Alas, the bungee jumping off the dam was closed.

Gandria, Switzerland, 5/28/16

Gandria, Switzerland, 5/28/16

Another great lunch.

 

I'm too tired to do much more than quickly post some photos from our great day here in Engelberg. We started the day with a trip up Mt. Titlis (10,000') where we slipped and slided through the snow, dodging tourists, taking photos, and generally being awed by the views that are one of the reasons we came this way. It really was spectacular. After a sunny lunch partway down the mountain, we crossed the valley and took a hike that, to us flat landers, was a tiny bit challenging. Dinner and drinks, including the most expensive shot of rum I've ever paid for, and we're ready for bed.

Tomorrow we're off to Lugano.

Mt. Titlis, Switzerland, 5/26/16

Paragliders were everywhere.

Mt. Titlis, Switzerland, 5/26/16

Mt. Titlis, Switzerland, 5/26/16

Mt. Titlis, Switzerland, 5/26/16

Mt. Titlis, Switzerland, 5/26/16

Mt. Titlis, Switzerland, 5/26/16

Mt. Titlis, Switzerland, 5/26/16

Lunch on Titlis

Mt. Titlis, Switzerland, 5/26/16

Mt. Titlis, Switzerland, 5/26/16

Feeling pretty good

Above Engelberg, Switzerland, 5/26/16

Above Engelberg, Switzerland, 5/26/16

Above Engelberg, Switzerland, 5/26/16

 

Yesterday was a rainy day in Luzern so we headed off to the Transport Museum. We had heard that it was worth it and we had heard correctly. Lots of old trains (who knew the Swiss were pioneers in developing the technology to convert electricity to mechanical energy? Besides the Swiss, I mean.), old (and new) cars, and old (and new) planes. They even have some space related stuff there. All-in-all it was an interesting way to spend a dreary day.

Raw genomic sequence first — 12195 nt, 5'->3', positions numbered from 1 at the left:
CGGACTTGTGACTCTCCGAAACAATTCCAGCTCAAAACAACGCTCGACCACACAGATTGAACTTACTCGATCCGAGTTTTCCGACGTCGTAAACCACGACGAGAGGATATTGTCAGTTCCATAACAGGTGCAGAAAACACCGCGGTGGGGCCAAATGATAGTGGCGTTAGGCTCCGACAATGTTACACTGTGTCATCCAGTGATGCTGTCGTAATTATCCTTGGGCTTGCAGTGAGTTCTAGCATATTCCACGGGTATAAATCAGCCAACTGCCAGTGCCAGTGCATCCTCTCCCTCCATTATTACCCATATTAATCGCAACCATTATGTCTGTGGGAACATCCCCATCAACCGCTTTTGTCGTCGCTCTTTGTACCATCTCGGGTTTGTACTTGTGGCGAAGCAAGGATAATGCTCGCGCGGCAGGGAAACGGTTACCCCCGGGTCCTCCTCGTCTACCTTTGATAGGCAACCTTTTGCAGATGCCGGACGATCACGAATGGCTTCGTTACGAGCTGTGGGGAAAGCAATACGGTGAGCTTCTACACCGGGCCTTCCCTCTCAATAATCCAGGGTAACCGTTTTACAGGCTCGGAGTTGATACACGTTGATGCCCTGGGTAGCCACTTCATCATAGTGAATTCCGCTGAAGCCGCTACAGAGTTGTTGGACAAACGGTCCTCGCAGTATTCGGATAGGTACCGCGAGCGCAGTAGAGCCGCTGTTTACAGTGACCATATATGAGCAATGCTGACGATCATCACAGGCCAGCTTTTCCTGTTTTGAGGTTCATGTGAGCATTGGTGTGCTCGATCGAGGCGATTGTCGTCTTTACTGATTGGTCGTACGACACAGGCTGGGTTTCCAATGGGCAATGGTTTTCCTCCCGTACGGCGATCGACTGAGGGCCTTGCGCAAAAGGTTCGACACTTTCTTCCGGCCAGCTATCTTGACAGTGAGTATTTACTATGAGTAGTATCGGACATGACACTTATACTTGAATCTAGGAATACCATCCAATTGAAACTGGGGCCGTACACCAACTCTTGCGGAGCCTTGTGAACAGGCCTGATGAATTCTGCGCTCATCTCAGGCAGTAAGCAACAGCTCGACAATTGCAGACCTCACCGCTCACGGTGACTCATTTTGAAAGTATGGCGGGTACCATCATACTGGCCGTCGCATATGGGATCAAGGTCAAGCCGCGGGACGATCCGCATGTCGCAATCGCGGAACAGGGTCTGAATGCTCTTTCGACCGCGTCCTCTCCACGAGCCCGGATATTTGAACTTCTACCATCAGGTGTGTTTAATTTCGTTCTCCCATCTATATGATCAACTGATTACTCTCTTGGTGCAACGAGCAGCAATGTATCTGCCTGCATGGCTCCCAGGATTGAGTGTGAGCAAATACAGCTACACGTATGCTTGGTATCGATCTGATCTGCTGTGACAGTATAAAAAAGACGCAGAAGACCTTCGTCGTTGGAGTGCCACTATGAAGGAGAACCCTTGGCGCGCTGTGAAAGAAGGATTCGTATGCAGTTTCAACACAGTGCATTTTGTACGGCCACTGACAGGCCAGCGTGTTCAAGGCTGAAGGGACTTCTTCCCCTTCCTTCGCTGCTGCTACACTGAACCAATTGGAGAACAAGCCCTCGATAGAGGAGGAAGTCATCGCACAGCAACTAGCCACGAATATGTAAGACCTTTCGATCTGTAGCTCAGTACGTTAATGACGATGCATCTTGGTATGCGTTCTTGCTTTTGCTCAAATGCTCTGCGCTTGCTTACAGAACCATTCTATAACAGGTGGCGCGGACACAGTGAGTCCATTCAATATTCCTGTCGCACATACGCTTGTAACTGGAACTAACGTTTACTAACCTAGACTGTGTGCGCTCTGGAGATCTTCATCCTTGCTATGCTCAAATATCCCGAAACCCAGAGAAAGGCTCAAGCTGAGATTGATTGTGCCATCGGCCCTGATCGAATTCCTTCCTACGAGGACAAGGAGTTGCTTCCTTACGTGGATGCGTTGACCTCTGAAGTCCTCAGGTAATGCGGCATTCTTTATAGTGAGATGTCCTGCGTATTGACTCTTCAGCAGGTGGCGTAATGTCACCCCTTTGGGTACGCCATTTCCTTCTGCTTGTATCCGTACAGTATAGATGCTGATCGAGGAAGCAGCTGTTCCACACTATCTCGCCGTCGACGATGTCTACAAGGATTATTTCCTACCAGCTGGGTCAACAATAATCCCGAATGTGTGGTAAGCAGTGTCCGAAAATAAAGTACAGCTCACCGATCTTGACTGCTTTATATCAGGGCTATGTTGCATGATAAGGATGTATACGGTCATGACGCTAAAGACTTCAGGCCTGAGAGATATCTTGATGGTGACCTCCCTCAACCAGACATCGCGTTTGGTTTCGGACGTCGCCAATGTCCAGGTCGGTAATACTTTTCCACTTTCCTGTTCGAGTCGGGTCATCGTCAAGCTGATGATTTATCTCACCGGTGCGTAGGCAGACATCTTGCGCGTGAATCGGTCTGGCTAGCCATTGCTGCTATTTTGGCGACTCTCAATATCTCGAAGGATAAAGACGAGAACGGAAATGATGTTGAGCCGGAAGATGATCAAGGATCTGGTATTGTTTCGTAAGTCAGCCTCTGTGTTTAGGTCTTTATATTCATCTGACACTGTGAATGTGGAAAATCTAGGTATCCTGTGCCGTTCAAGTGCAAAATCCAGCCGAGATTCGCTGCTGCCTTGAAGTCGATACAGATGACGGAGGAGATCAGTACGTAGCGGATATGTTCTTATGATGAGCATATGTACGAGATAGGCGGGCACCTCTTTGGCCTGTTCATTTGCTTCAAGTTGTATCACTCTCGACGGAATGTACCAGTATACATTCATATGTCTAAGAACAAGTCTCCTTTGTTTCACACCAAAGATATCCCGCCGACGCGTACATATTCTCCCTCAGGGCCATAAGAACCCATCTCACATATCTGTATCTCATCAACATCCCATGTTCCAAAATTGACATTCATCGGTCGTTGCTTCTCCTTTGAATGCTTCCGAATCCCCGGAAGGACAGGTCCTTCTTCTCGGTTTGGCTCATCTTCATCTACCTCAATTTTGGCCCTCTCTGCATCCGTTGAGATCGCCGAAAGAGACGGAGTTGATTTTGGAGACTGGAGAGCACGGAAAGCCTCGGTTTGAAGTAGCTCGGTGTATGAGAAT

Later we had our first meeting and meal with our tour group. Since this is the inaugural “Best of Switzerland” tour there will be…wrinkles, which just serves to keep us on our toes. Yesterday there was an issue with the original meeting room they booked for our orientation, so we met on one of the many tour boats for a “Cruise To Nowhere.” We never left the dock. After a short walk to see the Lion (see below), we had a nice dinner in a small restaurant and then called it a day.

Enjoy the photos!

Transport Museum, Luzern, Switzerland, 5/23/16

Remind anyone (ahem…Karen) of The Amazing Race?

Transport Museum, Luzern, Switzerland, 5/23/16

This one's for Brady!

Transport Museum, Luzern, Switzerland, 5/23/16

 

Some of their inclines are so steep they utilized custom cars. We could have used this the other day going up and down Mt. Rigi.

Transport Luzern, Switzerland, 5/23/16

 

The famous Lion of Luzern.

Luzern, Switzerland, 5/22/16

The day before we saw lots of folks sailing. Looked like a lot of fun. Nice backdrop, too.